Understanding Equity: What Are Retained Earnings?

by Greg DePersio

2 min read

When preparing financial statements for a company, there are two essential types of accounts that need to be included: income statement accounts and balance sheet accounts. Income statement accounts show a company’s income and expenses and, ultimately, the profit for the reporting period. The balance sheet accounts show a company’s assets, liabilities, and shareholder’s equity at a given date. A key component of the shareholder’s equity portion of the balance sheet is the retained earnings. Their calculation can be presented in a separate statement, known as the statement of retained earnings.

The Composition of Retained Earnings

Simply defined, retained earnings are a company’s accumulated and undistributed profits over the years. Annual profits, as calculated in the statement of income, are transferred to the retained earnings account at the end of each reporting period, where they are added to the previous year’s ending balance. From there, any dividends paid during the year are subtracted, since dividends are a way of distributing profits out of a company, and the result is the new retained earnings balance. For example, assume company A has retained earnings of $100,000 at the end of year 1. In year 2, it makes a profit of $50,000 and pays dividends of $25,000 to its shareholders. Its new retained earnings are $100,000 + $50,000 – $25,000 = $125,000. If a company suffers a loss during a year, then the amount of the loss is transferred to the retained earnings, effectively diminishing them. It is possible for a company to have negative retained earnings. In such a case, it means that the company has been using shareholder capital, or debt, to pay for its operations. While this is frequent for startup companies, in the long run, it can be a sign of financial difficulties.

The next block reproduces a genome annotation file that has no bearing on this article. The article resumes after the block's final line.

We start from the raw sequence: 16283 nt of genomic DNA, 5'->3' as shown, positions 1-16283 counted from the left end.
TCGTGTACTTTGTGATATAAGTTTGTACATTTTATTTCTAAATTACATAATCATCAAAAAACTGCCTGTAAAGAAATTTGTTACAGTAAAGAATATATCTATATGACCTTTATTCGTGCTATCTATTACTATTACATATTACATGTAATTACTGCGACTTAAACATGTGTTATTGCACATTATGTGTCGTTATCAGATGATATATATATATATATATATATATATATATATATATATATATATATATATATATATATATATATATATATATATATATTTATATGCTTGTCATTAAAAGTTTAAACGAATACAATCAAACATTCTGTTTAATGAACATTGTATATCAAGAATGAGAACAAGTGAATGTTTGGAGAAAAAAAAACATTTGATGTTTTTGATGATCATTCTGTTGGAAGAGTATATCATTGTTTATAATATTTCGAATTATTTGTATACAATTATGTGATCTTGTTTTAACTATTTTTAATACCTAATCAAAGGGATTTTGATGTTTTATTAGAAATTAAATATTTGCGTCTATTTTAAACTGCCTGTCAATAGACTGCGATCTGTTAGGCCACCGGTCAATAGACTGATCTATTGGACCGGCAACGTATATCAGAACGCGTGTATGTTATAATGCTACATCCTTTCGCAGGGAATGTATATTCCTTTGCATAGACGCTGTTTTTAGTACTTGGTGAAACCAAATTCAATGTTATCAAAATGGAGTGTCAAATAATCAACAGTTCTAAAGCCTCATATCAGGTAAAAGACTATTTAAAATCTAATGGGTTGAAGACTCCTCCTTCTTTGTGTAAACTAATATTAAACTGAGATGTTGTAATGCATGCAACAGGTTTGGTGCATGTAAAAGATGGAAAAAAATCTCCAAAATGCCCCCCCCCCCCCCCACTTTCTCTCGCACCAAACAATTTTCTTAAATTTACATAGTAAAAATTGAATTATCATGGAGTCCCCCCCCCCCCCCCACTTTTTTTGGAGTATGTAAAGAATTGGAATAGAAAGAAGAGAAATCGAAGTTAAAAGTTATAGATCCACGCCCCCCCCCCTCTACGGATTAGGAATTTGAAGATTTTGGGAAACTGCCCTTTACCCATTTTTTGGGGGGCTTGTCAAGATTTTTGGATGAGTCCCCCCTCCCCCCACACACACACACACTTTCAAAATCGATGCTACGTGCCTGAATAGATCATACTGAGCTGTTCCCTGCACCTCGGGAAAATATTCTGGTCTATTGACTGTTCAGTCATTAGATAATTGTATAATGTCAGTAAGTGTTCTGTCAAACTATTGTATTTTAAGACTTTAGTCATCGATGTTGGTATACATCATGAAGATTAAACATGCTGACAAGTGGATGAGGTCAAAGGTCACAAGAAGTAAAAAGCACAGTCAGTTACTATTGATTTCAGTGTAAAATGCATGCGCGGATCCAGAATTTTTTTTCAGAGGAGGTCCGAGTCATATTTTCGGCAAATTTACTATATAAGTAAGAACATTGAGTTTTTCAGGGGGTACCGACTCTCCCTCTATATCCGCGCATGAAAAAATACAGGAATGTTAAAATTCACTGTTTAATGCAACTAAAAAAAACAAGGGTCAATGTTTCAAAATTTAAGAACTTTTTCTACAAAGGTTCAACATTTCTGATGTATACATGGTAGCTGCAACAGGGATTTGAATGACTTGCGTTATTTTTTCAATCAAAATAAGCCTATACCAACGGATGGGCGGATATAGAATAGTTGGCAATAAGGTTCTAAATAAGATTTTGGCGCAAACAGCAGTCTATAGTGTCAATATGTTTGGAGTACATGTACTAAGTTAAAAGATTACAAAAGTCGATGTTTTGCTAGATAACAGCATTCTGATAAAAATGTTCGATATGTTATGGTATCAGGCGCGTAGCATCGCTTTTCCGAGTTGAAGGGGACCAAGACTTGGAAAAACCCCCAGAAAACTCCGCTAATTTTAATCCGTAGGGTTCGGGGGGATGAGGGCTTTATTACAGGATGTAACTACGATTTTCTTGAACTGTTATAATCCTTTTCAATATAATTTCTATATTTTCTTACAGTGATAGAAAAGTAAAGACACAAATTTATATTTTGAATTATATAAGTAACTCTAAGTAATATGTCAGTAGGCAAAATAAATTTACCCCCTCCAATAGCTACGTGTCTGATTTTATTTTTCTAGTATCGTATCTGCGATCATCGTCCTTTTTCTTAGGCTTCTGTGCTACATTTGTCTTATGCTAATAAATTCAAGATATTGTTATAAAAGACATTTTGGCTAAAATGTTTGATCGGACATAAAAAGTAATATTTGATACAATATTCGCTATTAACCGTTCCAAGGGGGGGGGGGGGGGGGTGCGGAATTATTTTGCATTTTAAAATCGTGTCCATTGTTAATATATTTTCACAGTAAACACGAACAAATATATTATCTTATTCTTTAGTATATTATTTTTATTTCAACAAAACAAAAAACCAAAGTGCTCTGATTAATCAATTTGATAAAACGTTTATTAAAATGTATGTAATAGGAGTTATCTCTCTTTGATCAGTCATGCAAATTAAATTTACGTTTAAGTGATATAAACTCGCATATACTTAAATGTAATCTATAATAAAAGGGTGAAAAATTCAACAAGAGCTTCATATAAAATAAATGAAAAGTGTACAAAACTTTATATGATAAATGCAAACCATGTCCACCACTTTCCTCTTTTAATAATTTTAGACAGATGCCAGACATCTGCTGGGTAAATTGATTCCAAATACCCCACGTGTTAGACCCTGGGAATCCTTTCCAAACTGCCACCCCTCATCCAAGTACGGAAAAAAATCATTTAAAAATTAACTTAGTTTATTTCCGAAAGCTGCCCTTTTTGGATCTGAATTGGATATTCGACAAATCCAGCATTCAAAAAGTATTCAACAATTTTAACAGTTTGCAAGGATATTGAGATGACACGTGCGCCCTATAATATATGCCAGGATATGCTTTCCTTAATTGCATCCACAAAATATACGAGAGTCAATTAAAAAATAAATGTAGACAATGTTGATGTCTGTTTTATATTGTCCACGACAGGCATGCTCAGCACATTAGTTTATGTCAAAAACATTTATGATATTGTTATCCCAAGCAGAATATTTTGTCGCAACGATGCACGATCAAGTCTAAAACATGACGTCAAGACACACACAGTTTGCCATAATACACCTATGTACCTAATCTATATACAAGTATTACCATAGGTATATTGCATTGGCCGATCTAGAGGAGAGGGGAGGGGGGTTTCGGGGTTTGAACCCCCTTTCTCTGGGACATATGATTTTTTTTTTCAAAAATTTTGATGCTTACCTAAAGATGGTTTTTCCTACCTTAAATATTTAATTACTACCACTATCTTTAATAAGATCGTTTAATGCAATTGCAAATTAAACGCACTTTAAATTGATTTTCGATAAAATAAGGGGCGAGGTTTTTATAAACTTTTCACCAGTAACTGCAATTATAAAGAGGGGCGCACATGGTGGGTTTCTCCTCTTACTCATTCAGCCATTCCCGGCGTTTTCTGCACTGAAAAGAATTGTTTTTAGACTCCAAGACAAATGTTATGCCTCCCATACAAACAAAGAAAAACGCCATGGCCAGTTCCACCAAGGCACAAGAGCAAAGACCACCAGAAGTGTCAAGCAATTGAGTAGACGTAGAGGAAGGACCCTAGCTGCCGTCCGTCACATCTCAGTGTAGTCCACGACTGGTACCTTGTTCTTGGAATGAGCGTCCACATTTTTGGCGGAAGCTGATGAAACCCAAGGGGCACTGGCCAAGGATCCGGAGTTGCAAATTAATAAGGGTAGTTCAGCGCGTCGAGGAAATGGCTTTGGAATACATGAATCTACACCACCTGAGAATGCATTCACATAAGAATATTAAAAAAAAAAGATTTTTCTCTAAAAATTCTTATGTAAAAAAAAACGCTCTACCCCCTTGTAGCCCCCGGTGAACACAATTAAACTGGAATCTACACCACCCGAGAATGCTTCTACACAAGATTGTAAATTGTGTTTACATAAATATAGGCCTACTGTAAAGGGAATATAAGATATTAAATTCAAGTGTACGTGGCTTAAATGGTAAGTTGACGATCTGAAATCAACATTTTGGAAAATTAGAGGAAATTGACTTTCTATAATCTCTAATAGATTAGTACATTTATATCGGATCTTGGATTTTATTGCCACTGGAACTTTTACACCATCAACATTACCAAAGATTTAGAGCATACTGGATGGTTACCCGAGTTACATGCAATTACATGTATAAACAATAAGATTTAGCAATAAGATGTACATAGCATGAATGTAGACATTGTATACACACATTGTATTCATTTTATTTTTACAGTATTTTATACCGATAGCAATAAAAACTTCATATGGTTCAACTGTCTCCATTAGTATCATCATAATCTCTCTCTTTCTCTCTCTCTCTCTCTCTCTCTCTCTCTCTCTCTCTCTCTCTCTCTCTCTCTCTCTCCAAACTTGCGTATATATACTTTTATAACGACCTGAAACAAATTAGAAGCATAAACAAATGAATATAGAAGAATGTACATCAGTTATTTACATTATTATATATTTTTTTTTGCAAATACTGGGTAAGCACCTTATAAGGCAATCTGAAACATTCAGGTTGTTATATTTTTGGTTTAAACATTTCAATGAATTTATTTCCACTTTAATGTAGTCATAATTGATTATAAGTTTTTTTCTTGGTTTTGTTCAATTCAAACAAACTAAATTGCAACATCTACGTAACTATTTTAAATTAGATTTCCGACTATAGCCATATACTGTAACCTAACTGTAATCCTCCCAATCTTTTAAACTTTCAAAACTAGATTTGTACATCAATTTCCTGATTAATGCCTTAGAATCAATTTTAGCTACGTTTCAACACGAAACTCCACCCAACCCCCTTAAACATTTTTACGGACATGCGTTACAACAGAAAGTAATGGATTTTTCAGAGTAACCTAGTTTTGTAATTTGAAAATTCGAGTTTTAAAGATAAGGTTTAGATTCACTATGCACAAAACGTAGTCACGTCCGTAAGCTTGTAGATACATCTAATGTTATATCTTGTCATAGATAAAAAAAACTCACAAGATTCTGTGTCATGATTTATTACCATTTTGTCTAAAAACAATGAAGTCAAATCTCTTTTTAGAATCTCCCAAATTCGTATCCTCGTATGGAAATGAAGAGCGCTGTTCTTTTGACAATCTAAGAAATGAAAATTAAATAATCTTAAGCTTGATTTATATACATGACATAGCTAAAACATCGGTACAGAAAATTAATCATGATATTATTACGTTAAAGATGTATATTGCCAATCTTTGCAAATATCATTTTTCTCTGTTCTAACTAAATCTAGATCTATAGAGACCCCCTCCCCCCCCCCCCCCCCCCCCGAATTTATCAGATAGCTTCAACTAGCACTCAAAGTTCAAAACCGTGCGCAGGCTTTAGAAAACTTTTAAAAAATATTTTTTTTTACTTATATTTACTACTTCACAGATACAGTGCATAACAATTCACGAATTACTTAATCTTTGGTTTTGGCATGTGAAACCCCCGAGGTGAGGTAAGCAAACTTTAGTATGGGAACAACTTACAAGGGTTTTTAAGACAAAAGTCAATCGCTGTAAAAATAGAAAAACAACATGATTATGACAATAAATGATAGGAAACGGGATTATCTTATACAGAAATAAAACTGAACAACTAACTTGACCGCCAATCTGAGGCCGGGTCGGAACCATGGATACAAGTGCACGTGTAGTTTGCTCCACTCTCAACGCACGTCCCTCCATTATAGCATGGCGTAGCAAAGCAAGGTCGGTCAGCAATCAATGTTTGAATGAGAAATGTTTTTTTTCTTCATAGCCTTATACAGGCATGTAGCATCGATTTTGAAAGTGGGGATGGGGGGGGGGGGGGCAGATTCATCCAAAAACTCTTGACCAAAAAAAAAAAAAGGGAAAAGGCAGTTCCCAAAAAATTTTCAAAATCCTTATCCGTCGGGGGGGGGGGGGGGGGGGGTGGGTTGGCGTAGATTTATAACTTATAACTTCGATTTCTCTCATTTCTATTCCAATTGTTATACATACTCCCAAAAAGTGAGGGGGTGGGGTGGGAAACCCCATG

Preparing and Understanding a Statement of Retained Earnings

The presentation of a statement of retained earnings is straightforward. The company name is indicated at the top, followed by the words “statement of retained earnings” underneath and the date of the statement. The calculations are then presented, and the result is shown at the bottom. The information contained in the statement of retained earnings is a key indicator of a company’s financial health, and it can also be a sign of the company’s management style. As mentioned above, long-term negative retained earnings can be a sign of financial issues. Conversely, a company with large retained earnings would be expected to be in good financial health, since annual profits have probably been used in the company’s business to purchase assets. However, shareholders who want a steady dividend payout and notice that a company has large retained earnings along with important cash reserves could infer that the company’s management is prudent about paying dividends and prefers to keep cash on hand. This, by itself, is neither good or bad, but shareholders would be well-advised to inquire as to the reasons for this situation. Retained earnings should be viewed in the overall context of a company’s business. Startups, technology companies, and decades-old manufacturers have different numbers, but they can be an excellent basis for an assessment of a company’s overall financial health.

References & Resources

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